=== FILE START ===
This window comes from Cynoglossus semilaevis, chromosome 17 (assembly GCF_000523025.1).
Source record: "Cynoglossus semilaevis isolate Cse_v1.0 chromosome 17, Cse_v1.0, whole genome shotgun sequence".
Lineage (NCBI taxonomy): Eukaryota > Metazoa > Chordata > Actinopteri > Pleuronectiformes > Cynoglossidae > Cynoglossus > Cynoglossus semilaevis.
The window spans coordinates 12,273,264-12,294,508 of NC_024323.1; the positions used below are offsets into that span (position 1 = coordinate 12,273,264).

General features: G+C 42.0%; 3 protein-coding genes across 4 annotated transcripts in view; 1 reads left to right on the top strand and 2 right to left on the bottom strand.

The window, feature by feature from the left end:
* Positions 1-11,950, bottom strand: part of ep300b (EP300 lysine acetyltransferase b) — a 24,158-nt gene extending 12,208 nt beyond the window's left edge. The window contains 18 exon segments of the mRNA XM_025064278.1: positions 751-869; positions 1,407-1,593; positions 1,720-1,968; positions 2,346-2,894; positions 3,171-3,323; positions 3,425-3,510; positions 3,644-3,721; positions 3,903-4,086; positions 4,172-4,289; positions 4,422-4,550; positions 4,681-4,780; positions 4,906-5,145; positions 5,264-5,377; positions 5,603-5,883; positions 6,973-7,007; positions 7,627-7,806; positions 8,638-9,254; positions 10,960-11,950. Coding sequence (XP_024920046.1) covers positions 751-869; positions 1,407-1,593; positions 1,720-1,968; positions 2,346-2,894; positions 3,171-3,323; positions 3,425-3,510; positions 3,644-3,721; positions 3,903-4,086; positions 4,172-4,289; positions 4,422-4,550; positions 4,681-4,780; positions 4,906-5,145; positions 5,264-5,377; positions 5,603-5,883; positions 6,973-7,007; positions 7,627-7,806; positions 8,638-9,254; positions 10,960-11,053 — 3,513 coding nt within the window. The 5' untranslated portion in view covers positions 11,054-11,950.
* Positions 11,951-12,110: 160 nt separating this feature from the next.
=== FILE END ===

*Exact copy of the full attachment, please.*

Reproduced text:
This window comes from Cynoglossus semilaevis, chromosome 17 (assembly GCF_000523025.1).
Source record: "Cynoglossus semilaevis isolate Cse_v1.0 chromosome 17, Cse_v1.0, whole genome shotgun sequence".
Lineage (NCBI taxonomy): Eukaryota > Metazoa > Chordata > Actinopteri > Pleuronectiformes > Cynoglossidae > Cynoglossus > Cynoglossus semilaevis.
The window spans coordinates 12,273,264-12,294,508 of NC_024323.1; the positions used below are offsets into that span (position 1 = coordinate 12,273,264).

General features: G+C 42.0%; 3 protein-coding genes across 4 annotated transcripts in view; 1 reads left to right on the top strand and 2 right to left on the bottom strand.

The window, feature by feature from the left end:
* Positions 1-11,950, bottom strand: part of ep300b (EP300 lysine acetyltransferase b) — a 24,158-nt gene extending 12,208 nt beyond the window's left edge. The window contains 18 exon segments of the mRNA XM_025064278.1: positions 751-869; positions 1,407-1,593; positions 1,720-1,968; positions 2,346-2,894; positions 3,171-3,323; positions 3,425-3,510; positions 3,644-3,721; positions 3,903-4,086; positions 4,172-4,289; positions 4,422-4,550; positions 4,681-4,780; positions 4,906-5,145; positions 5,264-5,377; positions 5,603-5,883; positions 6,973-7,007; positions 7,627-7,806; positions 8,638-9,254; positions 10,960-11,950. Coding sequence (XP_024920046.1) covers positions 751-869; positions 1,407-1,593; positions 1,720-1,968; positions 2,346-2,894; positions 3,171-3,323; positions 3,425-3,510; positions 3,644-3,721; positions 3,903-4,086; positions 4,172-4,289; positions 4,422-4,550; positions 4,681-4,780; positions 4,906-5,145; positions 5,264-5,377; positions 5,603-5,883; positions 6,973-7,007; positions 7,627-7,806; positions 8,638-9,254; positions 10,960-11,053 — 3,513 coding nt within the window. The 5' untranslated portion in view covers positions 11,054-11,950.
* Positions 11,951-12,110: 160 nt separating this feature from the next.